At the end of my rope...hate nursing. - page 2

Hey all, I am a senior nursing student and I am in my last semester of classes and I will graduate in April. Everything has been going okay in school so far, and I am doing well, I just feel that... Read More

  1. by   Marshall1
    Working as a CNA will have little, if any effect on your being able to obtain employment as a nurse so staying at the hospital when you hate it so much doesn't make sense - especially if you don't have to work or are still working at the long term care facility. I've been in nursing a long time and was a nursing assistant while in college. Not once, ever, did my working as a NA give me the "up" on a job - even when I first graduated and would bring it up in an interview - no one cared. That being said, obviously if you work at a facility, are a good employee and become a nurse you most likely would be considered before other applicants as most places promote/hire from within. You do not have to work at a hospital as a nurse - ever. I'm not sure why or how this whole idea of working in a hospital is a "must" came about. You can go straight into other areas and it sounds like from your post long term care is not the problem, but hospital. I agree with you about the 12 hr shifts, etc. Since those came into play in nursing the overall attitude of most nurses I know have declined. I personally believe hospitals should offer a choice - as some do - part of why I am struggling with a job offer for a hospital is because I, like you, don't want to work 12 hr shifts plus the time tacked on for driving/report etc. so I am considering another avenue outside the hospital.
    Others on here will disagree, but life is too short - if you hate the hospital job as much as it sounds - you need to quit - for yourself and to open a space for someone else who needs a job and may like working there.
  2. by   nyteshade
    Look, this field isn't for everyone. It's ok if you don't like it. My advice: finish your program, at least have a degree to show for. Perhaps you have other interests that you'd like to pursue? Even if you wanted to change careers, at least you don't have to repeat a lot of pre-reqs like English and stuff.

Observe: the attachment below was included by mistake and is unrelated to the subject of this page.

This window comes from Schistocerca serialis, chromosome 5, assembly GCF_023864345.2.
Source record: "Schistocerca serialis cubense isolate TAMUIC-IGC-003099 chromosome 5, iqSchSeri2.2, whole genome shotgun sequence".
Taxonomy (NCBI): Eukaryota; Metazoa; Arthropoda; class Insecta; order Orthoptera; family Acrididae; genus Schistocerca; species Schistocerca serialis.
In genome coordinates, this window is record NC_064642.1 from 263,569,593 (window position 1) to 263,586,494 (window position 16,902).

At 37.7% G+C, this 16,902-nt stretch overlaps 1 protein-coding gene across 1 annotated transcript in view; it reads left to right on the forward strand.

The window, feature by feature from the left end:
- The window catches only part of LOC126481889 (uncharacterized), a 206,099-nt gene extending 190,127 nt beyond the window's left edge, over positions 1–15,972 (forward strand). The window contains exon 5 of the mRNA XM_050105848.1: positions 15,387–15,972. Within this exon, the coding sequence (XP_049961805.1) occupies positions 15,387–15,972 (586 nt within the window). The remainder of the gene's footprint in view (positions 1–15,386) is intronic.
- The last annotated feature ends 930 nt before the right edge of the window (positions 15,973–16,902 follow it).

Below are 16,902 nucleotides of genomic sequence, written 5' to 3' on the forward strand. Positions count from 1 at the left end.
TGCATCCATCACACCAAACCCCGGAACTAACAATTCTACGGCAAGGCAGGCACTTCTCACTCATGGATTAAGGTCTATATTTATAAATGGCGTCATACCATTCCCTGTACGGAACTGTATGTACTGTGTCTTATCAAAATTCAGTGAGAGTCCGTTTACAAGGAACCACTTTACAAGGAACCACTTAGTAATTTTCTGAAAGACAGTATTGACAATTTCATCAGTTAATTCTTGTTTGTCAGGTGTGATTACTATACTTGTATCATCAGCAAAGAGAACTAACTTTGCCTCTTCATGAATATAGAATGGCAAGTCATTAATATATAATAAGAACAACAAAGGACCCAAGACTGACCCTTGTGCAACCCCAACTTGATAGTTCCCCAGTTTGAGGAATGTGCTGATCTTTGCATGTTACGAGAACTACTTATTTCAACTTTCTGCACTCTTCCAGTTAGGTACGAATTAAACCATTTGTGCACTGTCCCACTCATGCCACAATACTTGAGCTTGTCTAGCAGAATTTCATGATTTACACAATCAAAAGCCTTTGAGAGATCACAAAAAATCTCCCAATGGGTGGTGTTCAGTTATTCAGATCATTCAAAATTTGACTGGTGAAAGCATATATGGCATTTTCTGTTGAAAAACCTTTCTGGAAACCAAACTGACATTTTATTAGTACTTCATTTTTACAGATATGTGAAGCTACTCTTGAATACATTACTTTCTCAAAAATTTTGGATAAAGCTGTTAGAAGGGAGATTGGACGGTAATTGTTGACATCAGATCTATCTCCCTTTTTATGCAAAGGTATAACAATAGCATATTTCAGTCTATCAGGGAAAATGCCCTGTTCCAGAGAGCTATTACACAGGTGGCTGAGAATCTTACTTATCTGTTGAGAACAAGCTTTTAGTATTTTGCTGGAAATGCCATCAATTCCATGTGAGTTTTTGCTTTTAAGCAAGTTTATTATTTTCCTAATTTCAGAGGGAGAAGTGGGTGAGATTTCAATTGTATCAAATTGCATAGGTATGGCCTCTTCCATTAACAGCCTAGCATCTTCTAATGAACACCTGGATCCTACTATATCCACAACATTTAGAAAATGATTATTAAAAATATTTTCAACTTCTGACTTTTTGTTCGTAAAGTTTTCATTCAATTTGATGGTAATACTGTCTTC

3. by   babyNP.
    You don't need both places. Pick one and quit the other (do you depend on the jobs for living expenses?)

    I would hate it if I had to work in a nursing home. Or with adults. Period. I would have, of course, if I had to do it, and I wouldn't treat my patients any differently. But it would suck out my soul. There is so much more to nursing than all of that. I work in NICU and it's light-years away difference (and I'm in love with my profession and don't see myself quitting it anytime soon)

    Remember that nursing is not just med-surg or nursing homes. The real life of nursing is not like it is in nursing school. TRUST ME. It's so different.

    Keep on trucking to the finish line and best of luck.
  4. by   melaniestudent
    The manager will not rush to hire someone else as long as you are so available to cover the shift. Start saying no, and he will have to start looking for replacements. Get your nursing degree. You have worked way too hard to stop now. There are literally thousands of different ways you can use your nursing degree, not just in a hospital environment. It will be so worth it!
  5. by   Anna Flaxis
    Quote from nyteshade
    Look, this field isn't for everyone. It's ok if you don't like it. My advice: finish your program, at least have a degree to show for. Perhaps you have other interests that you'd like to pursue? Even if you wanted to change careers, at least you don't have to repeat a lot of pre-reqs like English and stuff.
    This. You are so close to graduating. Finish school. Take your NCLEX. Then, re-evaluate. At least then you will have a nursing license, and there are many more ways to use it than just working in the hospital. If you still decide you'd rather do something other than nursing, at least you will have your license to fall back on and have some form of employment while you pursue the next chapter of your life, whatever that may be.

    Good luck!
    Last edit by Anna Flaxis on Oct 17, '12
  6. by   wish_me_luck